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Last Updated: Thursday, 21 February 2008, 19:31 GMT
Planet's Burma guide 'unethical'
Monks protesting at Shwedagon Pagoda in Rangoon
Rangoon's Shwedagon Pagoda, magnet for tourists and protestors
The TUC has called for a boycott of Lonely Planet guidebooks until the Burma edition is withdrawn from sale.

The trade union umbrella organisation says travel to Burma is unethical and helps prop up the military government.

Last year, Lonely Planet was bought by BBC Worldwide Limited, the commercial arm of the Corporation.

In a statement, the BBC said the guide book - one of 288 published by Lonely Planet - "provides information and lets readers decide for themselves".

The TUC, Tourism Concern, Burma Campaign UK and the New Internationalist have launched an online petition calling for the immediate withdrawal of the book.

'Unethical' travel

New Internationalist co-editor, Chris Brazier, said: "Holidaying in Burma is one of the most unethical trips you could make, given the brutality of the current regime.

"The Lonely Planet guide to Burma should be immediately withdrawn."

TUC General Secretary Brendan Barber added: "The very existence of a travel guide to Burma encourages people to visit a country they might not otherwise consider."

But BBC Worldwide said the guide "provides information to help travellers make informed decisions about whether or not to visit Burma and, should they decide to go, make informed choices on what they do when in the country.

"Lonely Planet believes that its decision to publish a guide book to Burma does not of itself represent support or otherwise for the current regime.

No plans to withdraw

BBC Worldwide says it has "carefully reviewed that position and has no plans to withdraw the guide".

"It provides information and lets readers decide for themselves."

The pros and cons of travel to Burma are set out at the front of its guidebook:

Its reasons not to go include:

  • Opposition leader Aung San Suu Kyi opposes tourism
  • The military government uses forced labour
  • International tourism seen as 'stamp of approval'
  • Money from tourism goes to the military government

Reasons to go are:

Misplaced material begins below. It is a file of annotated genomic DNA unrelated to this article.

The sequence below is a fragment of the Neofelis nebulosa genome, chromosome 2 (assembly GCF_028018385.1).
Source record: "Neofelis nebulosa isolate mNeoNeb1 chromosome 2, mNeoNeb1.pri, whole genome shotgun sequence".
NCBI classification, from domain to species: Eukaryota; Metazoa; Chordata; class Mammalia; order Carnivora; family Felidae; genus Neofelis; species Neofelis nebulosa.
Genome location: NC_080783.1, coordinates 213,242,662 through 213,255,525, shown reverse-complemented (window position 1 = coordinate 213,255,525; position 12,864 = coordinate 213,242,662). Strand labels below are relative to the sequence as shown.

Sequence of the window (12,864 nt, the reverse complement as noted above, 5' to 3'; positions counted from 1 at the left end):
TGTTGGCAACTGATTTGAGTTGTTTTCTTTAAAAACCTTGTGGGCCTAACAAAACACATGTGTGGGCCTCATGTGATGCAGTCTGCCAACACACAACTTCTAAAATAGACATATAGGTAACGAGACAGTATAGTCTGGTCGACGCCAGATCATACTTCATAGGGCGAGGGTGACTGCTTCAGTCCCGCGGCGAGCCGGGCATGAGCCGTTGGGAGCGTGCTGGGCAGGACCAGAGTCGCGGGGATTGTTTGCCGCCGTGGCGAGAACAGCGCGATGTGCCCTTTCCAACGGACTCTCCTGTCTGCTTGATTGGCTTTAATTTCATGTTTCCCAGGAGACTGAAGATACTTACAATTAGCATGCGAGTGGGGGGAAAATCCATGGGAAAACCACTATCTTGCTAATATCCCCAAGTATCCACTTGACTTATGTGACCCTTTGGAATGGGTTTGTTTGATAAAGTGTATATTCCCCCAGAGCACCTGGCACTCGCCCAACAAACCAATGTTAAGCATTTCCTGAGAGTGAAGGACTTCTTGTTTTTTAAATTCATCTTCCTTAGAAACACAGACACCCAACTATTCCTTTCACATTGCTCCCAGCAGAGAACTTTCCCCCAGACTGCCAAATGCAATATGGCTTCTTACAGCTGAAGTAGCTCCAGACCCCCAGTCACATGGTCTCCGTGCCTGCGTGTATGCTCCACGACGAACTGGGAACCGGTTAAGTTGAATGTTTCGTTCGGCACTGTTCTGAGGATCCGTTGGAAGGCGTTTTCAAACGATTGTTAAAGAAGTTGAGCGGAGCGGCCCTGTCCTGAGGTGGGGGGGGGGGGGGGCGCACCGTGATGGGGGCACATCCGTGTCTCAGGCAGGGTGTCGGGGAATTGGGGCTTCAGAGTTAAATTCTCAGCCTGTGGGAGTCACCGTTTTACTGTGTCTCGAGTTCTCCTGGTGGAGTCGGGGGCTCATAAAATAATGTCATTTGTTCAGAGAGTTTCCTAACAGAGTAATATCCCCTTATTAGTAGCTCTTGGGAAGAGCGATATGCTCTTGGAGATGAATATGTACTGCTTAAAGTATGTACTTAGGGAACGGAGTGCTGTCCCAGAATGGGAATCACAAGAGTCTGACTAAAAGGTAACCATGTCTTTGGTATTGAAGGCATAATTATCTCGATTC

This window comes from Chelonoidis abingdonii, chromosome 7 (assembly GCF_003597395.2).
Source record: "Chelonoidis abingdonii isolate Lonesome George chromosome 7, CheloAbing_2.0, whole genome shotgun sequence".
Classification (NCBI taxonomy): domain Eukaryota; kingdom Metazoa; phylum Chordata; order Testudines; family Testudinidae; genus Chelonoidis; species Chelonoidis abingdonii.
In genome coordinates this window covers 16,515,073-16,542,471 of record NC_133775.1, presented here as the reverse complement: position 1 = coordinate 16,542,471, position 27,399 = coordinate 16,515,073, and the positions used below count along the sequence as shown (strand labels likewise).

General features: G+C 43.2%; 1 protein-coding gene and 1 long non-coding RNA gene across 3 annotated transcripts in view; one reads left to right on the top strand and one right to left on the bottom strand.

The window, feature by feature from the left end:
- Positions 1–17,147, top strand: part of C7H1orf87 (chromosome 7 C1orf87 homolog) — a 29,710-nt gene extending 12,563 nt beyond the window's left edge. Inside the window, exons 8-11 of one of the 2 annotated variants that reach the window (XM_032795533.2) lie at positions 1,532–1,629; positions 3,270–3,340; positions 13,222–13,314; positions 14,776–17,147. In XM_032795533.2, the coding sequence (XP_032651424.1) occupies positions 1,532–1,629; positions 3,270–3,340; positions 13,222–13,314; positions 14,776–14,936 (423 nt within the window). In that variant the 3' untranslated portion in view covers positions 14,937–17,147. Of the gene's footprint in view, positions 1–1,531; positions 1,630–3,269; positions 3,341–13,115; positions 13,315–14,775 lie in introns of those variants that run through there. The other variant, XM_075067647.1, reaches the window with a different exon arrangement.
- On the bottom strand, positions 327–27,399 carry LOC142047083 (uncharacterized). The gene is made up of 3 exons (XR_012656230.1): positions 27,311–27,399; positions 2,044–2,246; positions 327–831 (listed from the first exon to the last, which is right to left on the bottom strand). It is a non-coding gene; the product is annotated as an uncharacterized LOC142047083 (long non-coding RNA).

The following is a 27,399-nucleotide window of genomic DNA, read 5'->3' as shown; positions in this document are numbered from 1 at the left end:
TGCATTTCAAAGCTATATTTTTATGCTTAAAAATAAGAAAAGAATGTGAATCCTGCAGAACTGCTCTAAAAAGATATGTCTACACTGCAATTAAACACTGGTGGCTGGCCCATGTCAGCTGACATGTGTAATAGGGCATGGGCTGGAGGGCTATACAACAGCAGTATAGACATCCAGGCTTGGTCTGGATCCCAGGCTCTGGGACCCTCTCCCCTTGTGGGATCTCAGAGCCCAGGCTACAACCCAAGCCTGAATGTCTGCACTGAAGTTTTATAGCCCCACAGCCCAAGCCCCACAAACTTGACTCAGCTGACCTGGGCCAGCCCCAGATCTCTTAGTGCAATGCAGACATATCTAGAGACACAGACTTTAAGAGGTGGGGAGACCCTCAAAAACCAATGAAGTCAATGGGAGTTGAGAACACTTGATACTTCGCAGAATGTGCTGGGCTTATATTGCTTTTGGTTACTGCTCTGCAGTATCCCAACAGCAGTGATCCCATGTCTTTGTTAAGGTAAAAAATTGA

• Tourism one of few areas to which locals have access
  • Carefully targeted spending reaches individuals in need
  • Locals have told travel guide authors they are in favour
  • Abuses less likely in areas frequented by foreigners

Insight Guides is the other main publisher with a guidebook on Burma.

It has postponed its latest edition in the light of September's violence, when pro-democracy demonstrations were violently suppressed.

Rough Guides does not have a guide to the country. In a statement, its co-founder, Martin Dunford, said: "We don't like to take moral stances when it comes to travel.

"But there are some regimes that are so oppressive that travelling there just feels wrong.

It is a personal choice for individual travellers to make
Martin Dunford, co-founder Rough Guides

"Indeed so much of Burma's tourist infrastructure is linked to the military government that we feel tourism can't help but support the regime, however indirectly.

"We are also mindful of and respect Ang San Suu Kyi and the democratic opposition's call for tourists to boycott the country as a way of bringing about change, but understand that it is a personal choice for individual travellers to make."

Lonely Planet has also issued a travel advisory in the wake of the crackdown on protests led by Buddhist monks.

It urges travellers to exercise "extreme caution".

The TUC's international secretary, Owen Tudor, said Lonely Planet was being singled out because "The country's main trade union organisation and the people of Burma oppose tourism."

Human rights

He denied the Lonely Planet boycott should also apply to guide books on Cuba, Saudi Arabia or other governments around the world with poor human rights records.

"Disinvestment campaigns have worked in the past, dissuading companies from dealing with Burma," he said.

"BBC Worldwide is one of 28 UK companies who have dealings with Burma and 17 of them are travel companies."

The Independent newspaper's travel editor, Simon Calder, has condemned the boycott.

He said: "It seems bizarre that there should be calls for a boycott of a travel publishing brand that has a first-class record on championing human rights and, incidentally, urging readers to be environmentally and culturally aware travellers."

The politics of guidebooks
21 Sep 07 |  Magazine
Should tourists go to Burma?
19 Jun 06 |  Asia-Pacific


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